Federal League (1914–15)

On January 1, 1914, Mullin announced that he had come to terms to play for the Indianapolis Hoosiers of the newly formed Federal League. He said at the time: "The fact that the Federals are willing to put two or three years' salary in the bank for players looks good to me."[30] He enjoyed a one-year revival pitching for the Hoosiers in his home state of Indiana. His appeared in 36 games for the Hoosiers and compiled 14–10 record, and his 2.70 ERA ranked 10th in the Federal League. He also hit .312 with a .404 on-base percentage and 21 RBIs in 77 at bats.[1]

In 1915, the Hoosiers moved east and became the Newark Pepper. Mullin played in only five games for the Newark club, compiling a 2–2 record and a 5.85 ERA.[1] He appeared in his last Federal League game at age 34 on May 23, 1915;[1] he was hit hard and driven from the game in the second inning.[31][32] Mullin was released by Newark in late June.[33]

Mullin concluded the 1915 season pitching for the Camden Athletic Club.[34] He also pitched in 1916 for teams in Kokomo and Columbus, Indiana.[35][36]

Career accomplishments and legacy

Tobacco chromolithograph 1911
Tobacco chromolithograph 1911

Mullin had remarkable stamina as a pitcher. He started 428 games and had 353 complete game, the 25th highest total in major league history. He was among the American League leaders in complete games nine straight years (1903–1911) and innings pitched for eight straight years (1903–1910). His career highs were 42 complete games (1904) and 382+13 innings (1905), both Tigers team records. To this day, Mullin is the Tigers' all-time innings pitched leader, both in a career (3,394) and in a season (382+13).

Mullin was a powerfully built pitcher (often referred to as "burly") with an intimidating fastball, perhaps even more so due to his imperfect control. He hit batsmen 131 times in his career, the 19th highest total in major league history. He also threw 85 wild pitches and gave up 1,238 bases on balls, 45th most in major league history. He led the league in walks allowed four times (1903–1906), including a career-high 138 in 1905, and was among the league leaders in walks allowed 11 times.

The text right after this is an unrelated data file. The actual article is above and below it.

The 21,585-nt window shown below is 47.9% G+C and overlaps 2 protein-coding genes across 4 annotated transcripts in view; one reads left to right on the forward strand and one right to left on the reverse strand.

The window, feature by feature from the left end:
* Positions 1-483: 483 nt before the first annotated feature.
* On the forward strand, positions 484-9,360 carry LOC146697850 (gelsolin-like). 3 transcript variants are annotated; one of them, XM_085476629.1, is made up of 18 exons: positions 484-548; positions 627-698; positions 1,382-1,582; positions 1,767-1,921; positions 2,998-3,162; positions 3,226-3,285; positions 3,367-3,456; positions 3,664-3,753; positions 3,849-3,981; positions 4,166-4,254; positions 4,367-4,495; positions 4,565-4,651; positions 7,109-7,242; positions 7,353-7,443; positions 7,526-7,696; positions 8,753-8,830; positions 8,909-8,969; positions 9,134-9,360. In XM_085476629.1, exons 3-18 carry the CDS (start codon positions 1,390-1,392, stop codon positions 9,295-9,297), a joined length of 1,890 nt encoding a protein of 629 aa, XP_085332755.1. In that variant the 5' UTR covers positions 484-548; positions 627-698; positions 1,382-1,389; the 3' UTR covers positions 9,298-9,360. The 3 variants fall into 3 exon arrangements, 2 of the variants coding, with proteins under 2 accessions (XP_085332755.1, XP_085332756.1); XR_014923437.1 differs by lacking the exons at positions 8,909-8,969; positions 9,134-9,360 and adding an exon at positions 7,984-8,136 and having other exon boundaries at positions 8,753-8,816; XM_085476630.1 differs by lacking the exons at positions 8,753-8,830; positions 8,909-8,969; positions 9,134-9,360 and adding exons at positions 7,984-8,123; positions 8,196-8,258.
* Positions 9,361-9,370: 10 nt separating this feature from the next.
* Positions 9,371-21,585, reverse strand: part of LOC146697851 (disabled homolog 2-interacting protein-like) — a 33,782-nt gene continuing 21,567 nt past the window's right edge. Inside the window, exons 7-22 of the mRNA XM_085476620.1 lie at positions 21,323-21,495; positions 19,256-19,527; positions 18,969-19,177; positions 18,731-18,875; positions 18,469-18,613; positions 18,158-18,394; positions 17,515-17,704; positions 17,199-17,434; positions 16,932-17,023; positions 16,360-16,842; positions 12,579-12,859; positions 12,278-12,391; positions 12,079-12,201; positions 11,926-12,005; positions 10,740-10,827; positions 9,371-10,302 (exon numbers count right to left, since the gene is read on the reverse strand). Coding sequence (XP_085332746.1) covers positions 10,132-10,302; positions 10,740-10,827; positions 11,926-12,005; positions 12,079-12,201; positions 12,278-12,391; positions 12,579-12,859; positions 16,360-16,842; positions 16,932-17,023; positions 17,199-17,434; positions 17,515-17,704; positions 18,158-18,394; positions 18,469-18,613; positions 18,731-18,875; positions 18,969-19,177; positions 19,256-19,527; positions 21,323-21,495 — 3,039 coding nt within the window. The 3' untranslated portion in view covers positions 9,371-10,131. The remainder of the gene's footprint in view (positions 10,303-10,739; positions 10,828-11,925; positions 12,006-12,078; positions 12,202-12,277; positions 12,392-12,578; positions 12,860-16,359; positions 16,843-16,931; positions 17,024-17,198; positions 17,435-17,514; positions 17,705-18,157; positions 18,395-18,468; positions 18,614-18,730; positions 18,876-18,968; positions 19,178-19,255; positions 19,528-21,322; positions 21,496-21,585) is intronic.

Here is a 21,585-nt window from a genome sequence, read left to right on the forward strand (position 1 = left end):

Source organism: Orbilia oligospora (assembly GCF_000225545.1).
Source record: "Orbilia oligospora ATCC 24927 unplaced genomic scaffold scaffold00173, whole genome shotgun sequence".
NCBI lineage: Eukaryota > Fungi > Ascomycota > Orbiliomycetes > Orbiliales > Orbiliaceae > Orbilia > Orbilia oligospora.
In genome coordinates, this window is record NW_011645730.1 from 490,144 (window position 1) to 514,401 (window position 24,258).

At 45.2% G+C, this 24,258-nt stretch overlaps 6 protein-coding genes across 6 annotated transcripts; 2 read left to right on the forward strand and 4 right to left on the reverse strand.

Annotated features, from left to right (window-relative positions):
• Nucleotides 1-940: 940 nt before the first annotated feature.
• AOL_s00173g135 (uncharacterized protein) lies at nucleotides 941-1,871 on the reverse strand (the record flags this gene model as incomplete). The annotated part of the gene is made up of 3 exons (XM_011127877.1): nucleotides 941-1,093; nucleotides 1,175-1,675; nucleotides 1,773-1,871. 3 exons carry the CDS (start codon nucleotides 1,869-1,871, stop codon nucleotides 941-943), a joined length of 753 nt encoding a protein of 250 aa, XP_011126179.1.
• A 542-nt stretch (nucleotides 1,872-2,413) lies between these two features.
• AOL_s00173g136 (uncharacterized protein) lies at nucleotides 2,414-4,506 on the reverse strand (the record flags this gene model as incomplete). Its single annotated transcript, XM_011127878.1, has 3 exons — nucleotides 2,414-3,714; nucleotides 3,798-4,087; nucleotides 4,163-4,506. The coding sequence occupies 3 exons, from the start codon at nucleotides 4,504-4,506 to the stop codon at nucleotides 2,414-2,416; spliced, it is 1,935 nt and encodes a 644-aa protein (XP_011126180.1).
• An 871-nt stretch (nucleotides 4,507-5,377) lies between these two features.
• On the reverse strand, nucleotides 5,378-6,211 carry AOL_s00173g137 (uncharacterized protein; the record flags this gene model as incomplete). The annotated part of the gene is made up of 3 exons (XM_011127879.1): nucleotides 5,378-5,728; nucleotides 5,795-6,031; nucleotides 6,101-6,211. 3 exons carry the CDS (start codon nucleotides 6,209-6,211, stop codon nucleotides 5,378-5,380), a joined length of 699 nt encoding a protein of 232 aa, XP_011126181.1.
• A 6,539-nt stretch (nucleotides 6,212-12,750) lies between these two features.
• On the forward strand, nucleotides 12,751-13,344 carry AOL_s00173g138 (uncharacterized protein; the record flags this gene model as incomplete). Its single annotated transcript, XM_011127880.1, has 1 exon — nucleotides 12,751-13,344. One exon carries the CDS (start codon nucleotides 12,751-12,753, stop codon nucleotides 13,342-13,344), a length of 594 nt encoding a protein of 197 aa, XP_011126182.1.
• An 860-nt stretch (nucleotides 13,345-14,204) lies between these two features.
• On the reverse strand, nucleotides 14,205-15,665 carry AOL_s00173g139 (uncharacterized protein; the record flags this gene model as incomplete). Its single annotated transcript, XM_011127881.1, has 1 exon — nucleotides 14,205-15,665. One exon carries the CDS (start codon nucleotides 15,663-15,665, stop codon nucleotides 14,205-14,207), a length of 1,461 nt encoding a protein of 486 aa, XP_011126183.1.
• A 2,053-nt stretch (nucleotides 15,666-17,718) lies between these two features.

An all-around athlete, Mullin had great range and ability to get to the ball. He contributed 1,244 assists as a pitcher, the seventh highest total of any pitcher in major league history, behind legends such as Cy Young, Christy Mathewson, Grover Cleveland Alexander, and Walter Johnson. His career record of 2.56 assists per game also ranks seventh in major league history for pitchers. He had a career-high 163 assists in 1904 and twice led the league in assists by a pitcher.

Mullin was also known for the tactics he used to try to keep batters off balance. The tactics included talking to batters when they came to bat, or even talking to himself.[37] Longtime Detroit sports writer H. G. Salsinger wrote that, while Mullin had an excellent fastball and a good curveball, "most of his success was due to smartness rather than stuff."[38] According to Salsinger, Mullin would try to distract batters with antics in between pitches – combing the pitcher's box, adjusting his belt, cleaning non-existent dirt from his glove, tying or removing his shoes –all in the hope of upsetting the batter and inducing him to swing at a bad pitch.[38] On another occasion, Mullin and catcher Boss Schmidt hatched a successful scheme to induce Jack Chesbro to try to score from third base by bouncing a wild pitch off the stands so that it rebounded to Schmidt who then threw to Mullin for the tag on Chesbro.[38]